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D&D 5E 5E Books and Amazon Sales Rank


My apologies...I tried putting this list in spoilers for clarity's sake, but was having trouble not creating multiple spoiler tags. Anyhow...

77. Fizban's Treasure of Dragons (2021)
89. Call of the Netherdeep (2022)
229. Player's Handbook (2014)

334. Tasha's Cauldron of Everything (2020)
481. Monster Manual (2014)
539. Xanathar's Guide to Everything (2017)
587. Dungeon Master's Guide (2014)
740. Volo's Guide to Monsters (2016)
793. Wild Beyond the Witchlight (2021)
1272. Mordenkainen's Tome of Foes (2018)
1963. Candlekeep Mysteries (2021)
2086. Eberron (2019)
2149. Waterdeep: Dragon Heist (2018)
2150. Strixhaven (2021)
2335. Ravenloft (2021)
2359. Wildemount (2020)

2381. Tales from the Yawning Portal (2017)
2836. Theros (2020)
3237. Icewind Dale (2020)
3530. Curse of Strahd (2016)
4122. Ghosts of Saltmarsh (2019)
4130. Waterdeep: Mad Mage (2018)
4641. Baldur's Gate: Descent (2019)

4667. Tomb of Annihilation (2017)
4987. Ravnica (2018)
5188. Storm King's Thunder (2016)
6731. Sword Coast Adventurer's Guide (2015)
7452. Hoard of the Dragon Queen (2014)
7618. Out of the Abyss (2015)

8503. Acquisitions Incorporated (2019)
15429. Rise of Tiamat (2014)
26147. Princes of the Apocalypse (2015)

Can anyone make sense of the above? I mean, does the Amazon algorithm mean anything? I'm still not certain how it works, but assume it has some degree of correlation with ongoing sales.

A few things that strike me:

  • Splats sell really well. They account for four of the top 10, and some of those books go back several years.
  • Older adventures don't sell all that well, although this isn't all that surprising.
  • Was Acquisitions Incorporated a dud? Second lowest and it is only two years old.
  • Setting books seem to be solid, if unspectacular. Eberron is #1, still.
  • Of adventures, Strahd, Dragon Heist, and Tales seem to be holding consistent sales the best.
  • The worst-selling, relative to year and rank, seem to be Icewind Dale, Ghosts of Saltmarsh, Baldur's Gate, and Acquisitions Incorporated. Princes too, but it is really old.
  • General trend: Best ongoing sellers are (obviously) core rulebooks, then splats, then settings, then adventures.
  • General trend: Adventures sell really well at first, then drop quickly (e.g. Wild is falling behind the splats already).

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5ever, or until 2024
The main thing is that sales rankings are finally going back to normal. When I get a chance I will look at some older sales threads, but WotC had so many top sellers for so long.

The second is that they have come out with 32 books, plus the box sets. 5e is under-supported no longer.

As for the question, the long standing pattern is that core books sell better then splats which do better then adventures. But adventures may facilitate sales of other books.

There is nothing particularly surprising there. The things that are just released/announced at the top, and the really old stuff (apart from core rules) at the bottom.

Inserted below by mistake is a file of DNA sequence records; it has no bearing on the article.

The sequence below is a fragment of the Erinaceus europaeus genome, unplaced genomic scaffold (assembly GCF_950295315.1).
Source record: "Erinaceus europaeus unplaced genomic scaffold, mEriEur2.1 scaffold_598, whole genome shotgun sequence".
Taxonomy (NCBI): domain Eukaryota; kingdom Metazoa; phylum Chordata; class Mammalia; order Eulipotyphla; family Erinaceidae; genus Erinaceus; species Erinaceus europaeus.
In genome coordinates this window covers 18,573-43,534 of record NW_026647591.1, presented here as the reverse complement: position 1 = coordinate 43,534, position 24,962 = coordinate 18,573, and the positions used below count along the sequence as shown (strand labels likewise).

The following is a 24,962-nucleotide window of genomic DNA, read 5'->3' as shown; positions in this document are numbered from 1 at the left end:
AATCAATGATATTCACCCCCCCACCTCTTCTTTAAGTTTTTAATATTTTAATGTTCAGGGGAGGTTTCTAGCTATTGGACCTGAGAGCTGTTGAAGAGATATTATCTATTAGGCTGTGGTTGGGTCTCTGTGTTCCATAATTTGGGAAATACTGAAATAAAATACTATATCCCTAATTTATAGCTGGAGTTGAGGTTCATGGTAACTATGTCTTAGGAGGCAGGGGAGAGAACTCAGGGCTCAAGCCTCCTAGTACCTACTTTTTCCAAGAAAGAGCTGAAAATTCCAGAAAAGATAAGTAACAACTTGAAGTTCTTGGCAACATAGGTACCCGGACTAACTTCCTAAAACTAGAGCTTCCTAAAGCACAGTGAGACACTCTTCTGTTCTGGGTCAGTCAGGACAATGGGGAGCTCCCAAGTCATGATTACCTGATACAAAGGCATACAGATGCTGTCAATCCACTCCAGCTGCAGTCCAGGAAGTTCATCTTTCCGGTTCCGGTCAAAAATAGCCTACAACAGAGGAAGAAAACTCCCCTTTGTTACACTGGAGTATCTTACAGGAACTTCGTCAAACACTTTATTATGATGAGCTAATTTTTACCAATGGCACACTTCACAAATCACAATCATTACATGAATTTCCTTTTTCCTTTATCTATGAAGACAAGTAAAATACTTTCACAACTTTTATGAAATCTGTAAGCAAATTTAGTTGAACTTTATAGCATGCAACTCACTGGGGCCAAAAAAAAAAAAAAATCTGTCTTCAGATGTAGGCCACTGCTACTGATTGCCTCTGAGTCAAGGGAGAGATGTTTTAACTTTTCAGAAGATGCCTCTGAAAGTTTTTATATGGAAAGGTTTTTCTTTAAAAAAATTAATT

Splats sell really well. They account for four of the top 10, and some of those books go back several years.
This has long been known to be the case. The main thing is players buy them. Adventures are pretty much only bought by DMs.
Was Acquisitions Incorporated a dud?
That was certainly my impression. It barely gets mentioned anywhere. I haven't got it.

There is limited value to this data without having this sort of data going back to the launch of 5e.

But yeah adventures Spike early, mostly bought by DMS or if they have interesting lore also by fans of lore, but them drop down as they old little appeal to players.

PHB, Splat Books, and Settings books tend to be more resilient, because they appeal to new players.

One thing is the SCAG is by far the oldest and the most critized setting book, which it barely qualifies to be called really, in previous editions it would be called a regional book, so it's lack of current sales should not be taken as reflective of the popularity of the Forgotten Realms. A new FR setting book that goes into more details about none Swordcoast regions with new player and DM options would out sell Eberron and CR easily.

It's also interesting that despite being an older book, Eberron is still out selling Wildemount (which was a well designed book as some who isn't a CR fan, it's just a cool setting to me). It under cuts the idea that CR is the primary driving force of D&D's surging popularity, when really its just one source among many.


Well, that was fun
Staff member
Yeah, a better metric would be figures during the first month of release for each. Otherwise older stuff drops and new stuff comes in at the top, as should be the way in any kind of bestseller list. That's almost more just a ranking of how old each book is, with the exception of the core books.

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